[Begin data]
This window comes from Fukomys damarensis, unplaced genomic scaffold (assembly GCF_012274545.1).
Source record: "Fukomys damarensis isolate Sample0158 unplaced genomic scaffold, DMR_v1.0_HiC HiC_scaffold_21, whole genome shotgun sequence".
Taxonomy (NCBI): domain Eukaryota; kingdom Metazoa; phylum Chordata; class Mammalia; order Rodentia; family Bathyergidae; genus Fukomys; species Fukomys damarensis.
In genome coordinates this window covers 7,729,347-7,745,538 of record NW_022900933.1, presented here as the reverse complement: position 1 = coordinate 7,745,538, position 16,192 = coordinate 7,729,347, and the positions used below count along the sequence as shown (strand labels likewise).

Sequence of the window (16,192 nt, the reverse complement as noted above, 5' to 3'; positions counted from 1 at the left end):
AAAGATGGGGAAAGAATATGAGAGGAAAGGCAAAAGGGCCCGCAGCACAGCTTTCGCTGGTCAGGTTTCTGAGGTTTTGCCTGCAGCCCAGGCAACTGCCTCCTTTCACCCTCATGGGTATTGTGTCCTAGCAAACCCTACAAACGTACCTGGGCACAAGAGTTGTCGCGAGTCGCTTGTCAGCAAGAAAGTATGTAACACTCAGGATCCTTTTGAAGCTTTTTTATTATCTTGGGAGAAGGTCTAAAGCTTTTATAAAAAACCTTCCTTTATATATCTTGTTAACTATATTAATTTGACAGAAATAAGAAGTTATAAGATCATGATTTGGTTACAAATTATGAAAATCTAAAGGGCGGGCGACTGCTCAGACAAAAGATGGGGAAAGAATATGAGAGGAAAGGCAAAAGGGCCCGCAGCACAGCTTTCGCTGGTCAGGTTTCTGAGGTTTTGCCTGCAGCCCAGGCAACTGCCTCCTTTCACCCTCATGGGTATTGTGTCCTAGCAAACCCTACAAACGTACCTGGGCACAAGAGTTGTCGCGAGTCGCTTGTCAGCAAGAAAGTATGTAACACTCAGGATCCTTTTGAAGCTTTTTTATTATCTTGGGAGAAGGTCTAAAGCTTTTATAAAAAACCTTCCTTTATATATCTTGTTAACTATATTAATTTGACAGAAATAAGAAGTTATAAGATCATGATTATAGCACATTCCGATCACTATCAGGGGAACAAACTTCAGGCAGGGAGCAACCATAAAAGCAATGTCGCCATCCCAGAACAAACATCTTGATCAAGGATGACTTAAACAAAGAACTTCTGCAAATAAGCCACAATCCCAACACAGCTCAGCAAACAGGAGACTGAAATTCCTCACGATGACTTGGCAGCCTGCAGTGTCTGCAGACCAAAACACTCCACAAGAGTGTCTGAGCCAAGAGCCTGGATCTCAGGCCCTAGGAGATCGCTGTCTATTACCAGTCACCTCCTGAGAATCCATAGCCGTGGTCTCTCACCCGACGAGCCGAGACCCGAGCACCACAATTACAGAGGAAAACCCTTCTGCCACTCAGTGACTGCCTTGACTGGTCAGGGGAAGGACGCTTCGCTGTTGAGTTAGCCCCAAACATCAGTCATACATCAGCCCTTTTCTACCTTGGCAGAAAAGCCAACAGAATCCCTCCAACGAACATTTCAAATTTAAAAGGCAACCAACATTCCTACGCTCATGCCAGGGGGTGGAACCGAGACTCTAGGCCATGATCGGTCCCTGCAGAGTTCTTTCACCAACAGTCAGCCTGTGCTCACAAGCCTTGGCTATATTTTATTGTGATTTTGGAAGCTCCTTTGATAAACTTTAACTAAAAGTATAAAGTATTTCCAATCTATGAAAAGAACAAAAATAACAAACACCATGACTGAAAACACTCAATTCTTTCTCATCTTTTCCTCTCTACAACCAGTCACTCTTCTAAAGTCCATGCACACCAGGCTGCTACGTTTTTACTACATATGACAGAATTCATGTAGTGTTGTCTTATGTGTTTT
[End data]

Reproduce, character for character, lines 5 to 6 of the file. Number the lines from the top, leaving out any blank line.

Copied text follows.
Sequence of the window (16,192 nt, the reverse complement as noted above, 5' to 3'; positions counted from 1 at the left end):
AAAGATGGGGAAAGAATATGAGAGGAAAGGCAAAAGGGCCCGCAGCACAGCTTTCGCTGGTCAGGTTTCTGAGGTTTTGCCTGCAGCCCAGGCAACTGCCTCCTTTCACCCTCATGGGTATTGTGTCCTAGCAAACCCTACAAACGTACCTGGGCACAAGAGTTGTCGCGAGTCGCTTGTCAGCAAGAAAGTATGTAACACTCAGGATCCTTTTGAAGCTTTTTTATTATCTTGGGAGAAGGTCTAAAGCTTTTATAAAAAACCTTCCTTTATATATCTTGTTAACTATATTAATTTGACAGAAATAAGAAGTTATAAGATCATGATTTGGTTACAAATTATGAAAATCTAAAGGGCGGGCGACTGCTCAGACAAAAGATGGGGAAAGAATATGAGAGGAAAGGCAAAAGGGCCCGCAGCACAGCTTTCGCTGGTCAGGTTTCTGAGGTTTTGCCTGCAGCCCAGGCAACTGCCTCCTTTCACCCTCATGGGTATTGTGTCCTAGCAAACCCTACAAACGTACCTGGGCACAAGAGTTGTCGCGAGTCGCTTGTCAGCAAGAAAGTATGTAACACTCAGGATCCTTTTGAAGCTTTTTTATTATCTTGGGAGAAGGTCTAAAGCTTTTATAAAAAACCTTCCTTTATATATCTTGTTAACTATATTAATTTGACAGAAATAAGAAGTTATAAGATCATGATTATAGCACATTCCGATCACTATCAGGGGAACAAACTTCAGGCAGGGAGCAACCATAAAAGCAATGTCGCCATCCCAGAACAAACATCTTGATCAAGGATGACTTAAACAAAGAACTTCTGCAAATAAGCCACAATCCCAACACAGCTCAGCAAACAGGAGACTGAAATTCCTCACGATGACTTGGCAGCCTGCAGTGTCTGCAGACCAAAACACTCCACAAGAGTGTCTGAGCCAAGAGCCTGGATCTCAGGCCCTAGGAGATCGCTGTCTATTACCAGTCACCTCCTGAGAATCCATAGCCGTGGTCTCTCACCCGACGAGCCGAGACCCGAGCACCACAATTACAGAGGAAAACCCTTCTGCCACTCAGTGACTGCCTTGACTGGTCAGGGGAAGGACGCTTCGCTGTTGAGTTAGCCCCAAACATCAGTCATACATCAGCCCTTTTCTACCTTGGCAGAAAAGCCAACAGAATCCCTCCAACGAACATTTCAAATTTAAAAGGCAACCAACATTCCTACGCTCATGCCAGGGGGTGGAACCGAGACTCTAGGCCATGATCGGTCCCTGCAGAGTTCTTTCACCAACAGTCAGCCTGTGCTCACAAGCCTTGGCTATATTTTATTGTGATTTTGGAAGCTCCTTTGATAAACTTTAACTAAAAGTATAAAGTATTTCCAATCTATGAAAAGAACAAAAATAACAAACACCATGACTGAAAACACTCAATTCTTTCTCATCTTTTCCTCTCTACAACCAGTCACTCTTCTAAAGTCCATGCACACCAGGCTGCTACGTTTTTACTACATATGACAGAATTCATGTAGTGTTGTCTTATGTGTTTT